What Do Hong Kong People Think About Occupy Central?

Some of the students and other pro-democracy protesters with yellow umbrellas in Hong Kong. (Image: Epoch Times)
Some of the students and other pro-democracy protesters with yellow umbrellas in Hong Kong. (Image: Epoch Times)

We talked to a couple of people directly affected by the pro-democracy protests to find out their views on what’s been happening in Hong Kong recently.

Jessica is in her forties, and works for a business situated in the Occupy Central area.

How do you imagine the situation getting resolved—what would it look like to you?

“It’s turned from a student movement into the Umbrella Movement because the government used force in its handling of the students. That upset us. We don’t want to see young students getting hurt by our armed police.

“This is very big call for Hong Kongers people to stand up and protect our freedom. We must voice our opinion to have universal suffrage. If we don’t, we’ll never have the chance to get our voices heard.”

What do you think is going to happen next?

“The court issued a notice to clear the site. We’ve tried not to have confrontations with police. Some may stay til they get arrested. Police and some cleaning workers and some pro-Beijing people will come. So it’s a very complicated situation.

We don’t want violence. We were taught not use violence, but we will stay til they come.

What has been the best thing for you about this protest? And the worst?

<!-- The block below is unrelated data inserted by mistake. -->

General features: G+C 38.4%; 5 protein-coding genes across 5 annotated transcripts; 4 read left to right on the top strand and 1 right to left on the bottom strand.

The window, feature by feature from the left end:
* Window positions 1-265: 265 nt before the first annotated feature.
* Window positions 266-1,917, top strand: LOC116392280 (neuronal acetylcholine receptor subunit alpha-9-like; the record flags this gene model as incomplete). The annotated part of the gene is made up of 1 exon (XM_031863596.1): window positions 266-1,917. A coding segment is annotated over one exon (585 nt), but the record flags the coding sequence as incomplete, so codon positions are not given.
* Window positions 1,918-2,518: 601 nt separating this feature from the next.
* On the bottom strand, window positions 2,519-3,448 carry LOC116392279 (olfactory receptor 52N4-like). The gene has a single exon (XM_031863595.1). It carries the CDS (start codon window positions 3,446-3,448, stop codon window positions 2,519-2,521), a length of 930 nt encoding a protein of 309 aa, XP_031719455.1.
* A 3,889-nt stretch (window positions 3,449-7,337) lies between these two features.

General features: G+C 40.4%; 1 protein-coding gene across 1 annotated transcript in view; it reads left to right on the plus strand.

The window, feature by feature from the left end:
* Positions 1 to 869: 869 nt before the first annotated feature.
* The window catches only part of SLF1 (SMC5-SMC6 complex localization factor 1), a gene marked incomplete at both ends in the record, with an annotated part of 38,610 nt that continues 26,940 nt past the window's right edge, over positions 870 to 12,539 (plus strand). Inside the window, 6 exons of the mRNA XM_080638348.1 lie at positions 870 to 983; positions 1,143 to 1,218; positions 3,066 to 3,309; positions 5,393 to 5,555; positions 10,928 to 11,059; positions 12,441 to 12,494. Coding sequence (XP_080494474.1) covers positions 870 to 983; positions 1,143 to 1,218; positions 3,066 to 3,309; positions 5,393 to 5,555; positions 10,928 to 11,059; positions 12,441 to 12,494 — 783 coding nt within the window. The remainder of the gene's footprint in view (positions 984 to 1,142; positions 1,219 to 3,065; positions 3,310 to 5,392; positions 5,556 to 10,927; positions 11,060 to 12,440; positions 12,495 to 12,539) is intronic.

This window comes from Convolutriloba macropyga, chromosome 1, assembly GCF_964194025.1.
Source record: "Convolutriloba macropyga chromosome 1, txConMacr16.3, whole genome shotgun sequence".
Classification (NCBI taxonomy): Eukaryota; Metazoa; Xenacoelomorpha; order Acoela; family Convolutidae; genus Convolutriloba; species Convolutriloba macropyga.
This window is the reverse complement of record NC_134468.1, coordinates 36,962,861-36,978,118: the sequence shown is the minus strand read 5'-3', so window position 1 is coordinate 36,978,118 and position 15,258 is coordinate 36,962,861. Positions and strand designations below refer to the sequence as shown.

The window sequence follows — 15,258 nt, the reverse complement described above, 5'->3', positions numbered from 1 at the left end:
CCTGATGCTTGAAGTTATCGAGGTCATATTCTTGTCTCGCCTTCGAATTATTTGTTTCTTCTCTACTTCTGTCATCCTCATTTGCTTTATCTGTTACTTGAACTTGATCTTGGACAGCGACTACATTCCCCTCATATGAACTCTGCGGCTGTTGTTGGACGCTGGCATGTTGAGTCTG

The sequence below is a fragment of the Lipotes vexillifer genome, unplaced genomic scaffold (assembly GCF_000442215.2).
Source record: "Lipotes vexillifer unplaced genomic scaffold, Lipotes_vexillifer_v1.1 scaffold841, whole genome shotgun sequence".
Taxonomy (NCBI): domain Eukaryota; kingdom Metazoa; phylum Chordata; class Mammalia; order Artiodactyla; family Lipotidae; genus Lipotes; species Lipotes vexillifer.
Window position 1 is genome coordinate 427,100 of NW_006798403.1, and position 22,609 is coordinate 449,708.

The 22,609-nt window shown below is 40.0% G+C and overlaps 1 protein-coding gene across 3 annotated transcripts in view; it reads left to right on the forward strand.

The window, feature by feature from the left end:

“I never would’ve thought that the Umbrella Movement could have such an impact on Hong Kong. Hong Kongers had a reputation for being money-oriented, selfish, and untrusting. But this situation has changed the relationships between us.

“People come here bringing hot coffee or home-cooked soup; some buy water or biscuits. They’re willing to offer help whenever needed; money and food keep being sent over here. Someone bought two sets of equipment for those who need to recharge their phones. People just leave their phones there, and pick them up later, without worrying about losing their stuff.

“People help each other without asking for a reward. Some come here to clean public toilets and put out toiletries. The relationship between people has never been so harmonious. You can always see touching things here, like hairdressers giving free haircuts, a nurse visiting to see if anyone is sick.

“Students also mark out maps advising protesters where to buy things from people whose shop doors are blocked so their businesses don’t suffer during the occupation. People have the heart to think of others which is really unusual for Hong Kong.

“The worst thing is that government officials fail to see this and oppose these wonderful people.”

Students and other Hong Kong citizens call themselves eggs while the wall represents the government. (Jenny Ng)

Students and other Hong Kong citizens call themselves eggs while the wall represents the government. (Image: Jenny Ng)

Julia is a fourth-year university student who’s been taking part in Occupy Central.

“It’s been over 40 days since we started. The government is getting the site cleared. We’ll withdraw from here, but we won’t stop our fight for justice. We have many ways to achieve our goal. We’ll figure it out soon.”

What has been the best thing for you about this protest, and the worst?

“We came together with a clear aim and got our voices heard all over the world. We’re not doing this for ourselves. We’re stepping forward for a better Hong Kong and for Hong Kongers to have the right for universal suffrage. We’re grateful to the people who’ve been supporting us in many ways so that we can still be here.

“We were chosen by our era to stand up for Hong Kong, even if we have to sacrifice our lives. This is our mission, so I don’t mind giving up my time and energy for this.

“The worst thing is we don’t see success in sight. What we face is uncertainty.”

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